City Employees in Haiti’s Capital Strike for Back Pay
PORT-AU-PRINCE, Haiti (AP) _ With the support of their outspoken mayor, about 750 administrative and cleaning employees in Haiti’s capital shut down City Hall and went on strike Wednesday to demand months of back pay.
They joined 50 nurses at the state university hospital who walked off the job on Tuesday to demand eight months’ back pay. Patients waited hours for services on Wednesday.
Downtown streets were calm Wednesday, a day after street cleaners _ who have not been paid in two years _ blocked access to the municipal cemetery and smeared excrement on the door of the Finance Ministry.
Port-au-Prince Mayor Emmanuel Charlemagne says his government is broke and needs to borrow about $400,000 from the federal government to pay the city’s 750 employees. The cash-strapped government of President Rene Preval has yet to respond.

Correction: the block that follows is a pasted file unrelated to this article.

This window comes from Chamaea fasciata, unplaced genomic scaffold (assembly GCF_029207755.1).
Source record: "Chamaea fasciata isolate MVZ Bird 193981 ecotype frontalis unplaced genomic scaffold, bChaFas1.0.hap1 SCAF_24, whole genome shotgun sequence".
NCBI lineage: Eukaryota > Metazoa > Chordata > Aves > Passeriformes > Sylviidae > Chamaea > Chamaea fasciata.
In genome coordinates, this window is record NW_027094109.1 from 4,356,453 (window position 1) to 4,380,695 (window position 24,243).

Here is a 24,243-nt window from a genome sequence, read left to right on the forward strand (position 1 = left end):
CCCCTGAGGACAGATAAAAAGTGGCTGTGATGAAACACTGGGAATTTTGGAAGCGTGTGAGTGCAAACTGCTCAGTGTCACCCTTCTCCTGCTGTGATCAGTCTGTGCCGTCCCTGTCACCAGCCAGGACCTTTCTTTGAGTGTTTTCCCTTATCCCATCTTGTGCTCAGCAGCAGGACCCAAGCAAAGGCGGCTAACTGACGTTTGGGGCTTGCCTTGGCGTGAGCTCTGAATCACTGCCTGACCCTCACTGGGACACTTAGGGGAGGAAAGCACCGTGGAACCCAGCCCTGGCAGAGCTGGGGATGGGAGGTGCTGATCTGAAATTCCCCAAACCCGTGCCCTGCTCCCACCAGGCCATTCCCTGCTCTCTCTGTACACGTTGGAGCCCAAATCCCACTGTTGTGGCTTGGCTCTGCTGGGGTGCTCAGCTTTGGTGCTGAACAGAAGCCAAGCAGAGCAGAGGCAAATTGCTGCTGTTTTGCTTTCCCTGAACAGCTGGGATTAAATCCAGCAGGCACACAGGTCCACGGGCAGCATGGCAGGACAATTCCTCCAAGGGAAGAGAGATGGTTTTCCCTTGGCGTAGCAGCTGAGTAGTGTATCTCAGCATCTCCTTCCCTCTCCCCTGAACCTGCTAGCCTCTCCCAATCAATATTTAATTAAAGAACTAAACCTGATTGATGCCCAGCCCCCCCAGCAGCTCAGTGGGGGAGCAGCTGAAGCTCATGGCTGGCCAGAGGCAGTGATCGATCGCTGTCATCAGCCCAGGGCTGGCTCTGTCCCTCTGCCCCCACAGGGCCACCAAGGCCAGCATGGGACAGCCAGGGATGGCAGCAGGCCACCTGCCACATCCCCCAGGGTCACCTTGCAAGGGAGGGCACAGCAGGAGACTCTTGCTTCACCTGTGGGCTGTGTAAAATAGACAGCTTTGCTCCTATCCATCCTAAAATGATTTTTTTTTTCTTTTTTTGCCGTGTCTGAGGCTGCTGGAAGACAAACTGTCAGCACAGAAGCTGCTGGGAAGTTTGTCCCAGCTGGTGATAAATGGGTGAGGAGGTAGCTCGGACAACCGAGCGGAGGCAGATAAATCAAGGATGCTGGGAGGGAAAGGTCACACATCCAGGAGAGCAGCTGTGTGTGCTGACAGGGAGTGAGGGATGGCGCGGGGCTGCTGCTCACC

More than $300 million in foreign aid has been on hold while Parliament considered an internationally backed plan to trim government and privatize state industries. Parliament already has passed privatization bills, and on Wednesday, Haiti’s Senate passed a bill to streamline the government.
Now, the Senate and lower House of parliament, which passed a similar streamlining bill on July 24, must reconcile their two versions before Preval can sign it. Forty percent of Haiti’s budget depends on foreign aid.
Mayors from six of Haiti’s nine administrative districts have threatened to shut down public offices Oct. 1 if the central government fails to increase their operating budgets.
Haiti is one of the world’s poorest nations. More than 60 percent of its 7 million people are jobless or underemployed.